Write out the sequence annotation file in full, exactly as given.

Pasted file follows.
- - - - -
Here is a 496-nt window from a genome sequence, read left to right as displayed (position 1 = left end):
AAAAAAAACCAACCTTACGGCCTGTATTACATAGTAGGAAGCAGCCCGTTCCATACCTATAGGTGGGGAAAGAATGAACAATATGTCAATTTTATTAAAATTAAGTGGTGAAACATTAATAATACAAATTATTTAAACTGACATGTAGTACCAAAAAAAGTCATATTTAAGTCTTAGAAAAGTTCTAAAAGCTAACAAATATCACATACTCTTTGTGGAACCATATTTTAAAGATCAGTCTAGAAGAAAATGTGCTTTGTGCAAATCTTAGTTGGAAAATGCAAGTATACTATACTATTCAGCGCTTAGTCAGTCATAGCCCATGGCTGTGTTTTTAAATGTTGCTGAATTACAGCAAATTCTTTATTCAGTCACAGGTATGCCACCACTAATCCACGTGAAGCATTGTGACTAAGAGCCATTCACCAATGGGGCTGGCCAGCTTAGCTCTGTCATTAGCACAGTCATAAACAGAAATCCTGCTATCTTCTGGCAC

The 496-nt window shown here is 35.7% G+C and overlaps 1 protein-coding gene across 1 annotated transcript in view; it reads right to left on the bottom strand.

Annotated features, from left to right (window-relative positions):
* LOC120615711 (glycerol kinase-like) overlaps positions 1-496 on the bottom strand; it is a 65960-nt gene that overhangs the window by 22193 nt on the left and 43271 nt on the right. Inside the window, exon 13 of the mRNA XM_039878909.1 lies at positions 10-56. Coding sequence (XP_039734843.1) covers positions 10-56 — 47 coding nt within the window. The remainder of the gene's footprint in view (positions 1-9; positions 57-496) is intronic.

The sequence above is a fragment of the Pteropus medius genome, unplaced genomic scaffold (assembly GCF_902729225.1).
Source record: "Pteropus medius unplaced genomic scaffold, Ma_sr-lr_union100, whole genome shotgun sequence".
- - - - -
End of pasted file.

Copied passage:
Here is a 496-nt window from a genome sequence, read left to right as displayed (position 1 = left end):
AAAAAAAACCAACCTTACGGCCTGTATTACATAGTAGGAAGCAGCCCGTTCCATACCTATAGGTGGGGAAAGAATGAACAATATGTCAATTTTATTAAAATTAAGTGGTGAAACATTAATAATACAAATTATTTAAACTGACATGTAGTACCAAAAAAAGTCATATTTAAGTCTTAGAAAAGTTCTAAAAGCTAACAAATATCACATACTCTTTGTGGAACCATATTTTAAAGATCAGTCTAGAAGAAAATGTGCTTTGTGCAAATCTTAGTTGGAAAATGCAAGTATACTATACTATTCAGCGCTTAGTCAGTCATAGCCCATGGCTGTGTTTTTAAATGTTGCTGAATTACAGCAAATTCTTTATTCAGTCACAGGTATGCCACCACTAATCCACGTGAAGCATTGTGACTAAGAGCCATTCACCAATGGGGCTGGCCAGCTTAGCTCTGTCATTAGCACAGTCATAAACAGAAATCCTGCTATCTTCTGGCAC

The 496-nt window shown here is 35.7% G+C and overlaps 1 protein-coding gene across 1 annotated transcript in view; it reads right to left on the bottom strand.

Annotated features, from left to right (window-relative positions):
* LOC120615711 (glycerol kinase-like) overlaps positions 1-496 on the bottom strand; it is a 65960-nt gene that overhangs the window by 22193 nt on the left and 43271 nt on the right. Inside the window, exon 13 of the mRNA XM_039878909.1 lies at positions 10-56. Coding sequence (XP_039734843.1) covers positions 10-56 — 47 coding nt within the window. The remainder of the gene's footprint in view (positions 1-9; positions 57-496) is intronic.

The sequence above is a fragment of the Pteropus medius genome, unplaced genomic scaffold (assembly GCF_902729225.1).
Source record: "Pteropus medius unplaced genomic scaffold, Ma_sr-lr_union100, whole genome shotgun sequence".